Swapping Rab C. Nesbitt’s Glaswegian growl for a West Highland lilt, GREGOR FISHER is taking to the high seas in a new comedy series. He spoke to Kathleen Morgan.
hrough dewy eyes, Gregor Fisher is describing his voyage into the watery
world of his latest alter ego — the bumbling captain of an unreliable
Clyde steamer and BBCl’s new
flagship comedy drama, Para Handy.
The actor insists his red-eyed distress has nothing to do with temporarily abandoning BBC2’s foul—mouthed sage Rab C. Nesbitt, for the sweeter character of the West Highland mariner Para Handy. This is all about facing the
8 The List 29 July~ll August 1994
press with a faceful of hay fever. With a sodden hanky stuffed periodically up his nose, Fisher addresses the inevitable question — will his adoring public be able to divorce Para’s red heard from Nesbitt‘s street-soiled stubble?
Born in the 19305 on the pages of the Glasgow Evening News and irnmortalised in the original 50s Para Handy television series starring Roddy McMillan, Neil Munro’s fictional character bears little resemblance to Nesbitt. There is no tattered bandage under Para’s felt hat and ifthere is any trace of alcohol on his breath, it is purely the hazard of a sea- faring existence, not of a hard- bitten life in Govan’s gutters.
However large the gulf between the two characters, Fisher acknowledges comparisons will be made. He just hopes his audience likes what it sees. ‘Nesbitt’s good for Para Handy and Para Handy is good for Nesbitt — one helps the other,‘ he explains patiently. ‘They have the same face and a partiality to a small libation now and again, but that’s about where the similarity begins and ends. It’s a totally differ- ent gear change. Nesbitt’s sometimes scream- ing in top gear and this character never gets into top gear. It’s very gentle.’
Slipping down a couple of knots is no problem for Fisher — he is an actor after all, one who enjoys slamming one wardrobe door and opening another. He is already looking forward to ‘jumping ship’ and shaving his head for a Channel 4 series featuring the Naked Video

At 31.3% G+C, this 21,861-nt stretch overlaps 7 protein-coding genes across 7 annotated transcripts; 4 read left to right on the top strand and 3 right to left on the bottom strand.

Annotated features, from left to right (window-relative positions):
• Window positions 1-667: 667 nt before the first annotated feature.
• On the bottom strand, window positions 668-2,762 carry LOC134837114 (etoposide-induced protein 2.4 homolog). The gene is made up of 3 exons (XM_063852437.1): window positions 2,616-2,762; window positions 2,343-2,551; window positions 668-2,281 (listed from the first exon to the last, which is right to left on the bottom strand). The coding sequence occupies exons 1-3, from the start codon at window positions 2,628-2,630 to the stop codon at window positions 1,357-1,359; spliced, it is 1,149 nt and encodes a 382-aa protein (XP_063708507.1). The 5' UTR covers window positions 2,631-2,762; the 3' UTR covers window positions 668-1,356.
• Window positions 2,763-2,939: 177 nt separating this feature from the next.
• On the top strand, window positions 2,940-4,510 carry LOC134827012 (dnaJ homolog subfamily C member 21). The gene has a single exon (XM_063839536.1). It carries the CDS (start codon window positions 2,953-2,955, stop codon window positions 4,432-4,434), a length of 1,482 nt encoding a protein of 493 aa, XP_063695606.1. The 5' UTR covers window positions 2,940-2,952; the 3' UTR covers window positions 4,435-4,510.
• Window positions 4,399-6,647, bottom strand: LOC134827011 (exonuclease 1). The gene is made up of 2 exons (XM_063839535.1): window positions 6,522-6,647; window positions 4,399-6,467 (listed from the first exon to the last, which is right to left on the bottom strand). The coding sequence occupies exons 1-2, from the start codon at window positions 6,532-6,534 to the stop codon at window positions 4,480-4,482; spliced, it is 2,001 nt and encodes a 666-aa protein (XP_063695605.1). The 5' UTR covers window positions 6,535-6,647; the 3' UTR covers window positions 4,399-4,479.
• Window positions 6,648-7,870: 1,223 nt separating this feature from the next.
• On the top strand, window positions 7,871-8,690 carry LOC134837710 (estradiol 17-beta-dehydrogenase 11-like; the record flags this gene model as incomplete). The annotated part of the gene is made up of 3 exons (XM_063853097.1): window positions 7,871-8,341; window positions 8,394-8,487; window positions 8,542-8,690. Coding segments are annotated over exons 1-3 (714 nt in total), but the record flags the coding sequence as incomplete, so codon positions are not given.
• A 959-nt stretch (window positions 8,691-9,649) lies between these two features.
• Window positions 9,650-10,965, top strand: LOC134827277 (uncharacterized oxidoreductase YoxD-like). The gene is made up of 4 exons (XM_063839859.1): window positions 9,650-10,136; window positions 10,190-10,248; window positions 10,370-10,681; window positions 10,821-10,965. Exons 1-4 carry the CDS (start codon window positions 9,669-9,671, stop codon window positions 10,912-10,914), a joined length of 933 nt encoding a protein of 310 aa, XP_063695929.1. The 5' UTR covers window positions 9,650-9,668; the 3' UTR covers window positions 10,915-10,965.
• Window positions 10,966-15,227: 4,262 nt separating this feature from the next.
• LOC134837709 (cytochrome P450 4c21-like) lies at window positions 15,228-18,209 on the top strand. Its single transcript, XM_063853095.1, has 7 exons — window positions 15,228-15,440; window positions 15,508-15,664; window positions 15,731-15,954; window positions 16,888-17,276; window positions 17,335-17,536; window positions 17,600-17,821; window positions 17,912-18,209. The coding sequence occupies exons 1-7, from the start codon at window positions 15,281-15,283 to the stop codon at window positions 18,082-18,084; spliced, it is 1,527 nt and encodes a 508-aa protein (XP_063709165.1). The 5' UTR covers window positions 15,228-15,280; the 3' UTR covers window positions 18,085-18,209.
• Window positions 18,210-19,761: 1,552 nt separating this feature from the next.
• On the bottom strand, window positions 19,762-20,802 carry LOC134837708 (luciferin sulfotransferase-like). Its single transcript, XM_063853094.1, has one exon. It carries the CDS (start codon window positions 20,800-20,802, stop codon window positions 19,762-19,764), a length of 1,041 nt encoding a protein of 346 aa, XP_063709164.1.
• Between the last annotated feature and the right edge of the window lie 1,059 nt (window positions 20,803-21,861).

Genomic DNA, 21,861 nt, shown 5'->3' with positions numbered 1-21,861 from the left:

The two laces ot Gregor Flsber: Rab c. ﬂesbltt (top) and Para Handy
character The Baldy Man. Nesbitt propelled him to fame, but Fisher is not scared to let go his grubby hand. ‘That’s one of the nice things about this business,’ he says. ‘The opportunity to do different things in different ways, with or without red beards.’
He is philosophical about the Para Handy series, just as he was when the BBC powers- that-be held Nesbitt at arms length until the Glasgow rogue began drawing audiences of six million. ‘ljust see it as a programme I’m in,’ he says. ‘I want it to succeed, but what’s the point of putting yourself through the wringer about it? Some things go and some things don’t go.’
With just the slightest hint of cynicism, he adds: ‘There are some times I wonder whether I
Will people be able to divorce Para’s red beard from Nesbitt’s street-soiled stubble?
work for the same organisation that makes Middlemarch. I can remember when Nesbitt was made, it was viewed with some suspicion, but now it’s metamorphosed into the top-rated show of BBC2, everyone’s got a different opinion of it. It strikes me when a programme’s made, that’s when it needs people to have faith.’
Fisher’s Para Handy is an amiable rogue with a twee accent and a tendency to shirk responsi- bility for his crew and cargo in favour of a wee dram. Both actor and script have been fairly true to the original character — this is not laugh-a- minute material, but the gentle rib-ticking brand of Munro’s highly descriptive tales. Fisher admits the six-part series will probably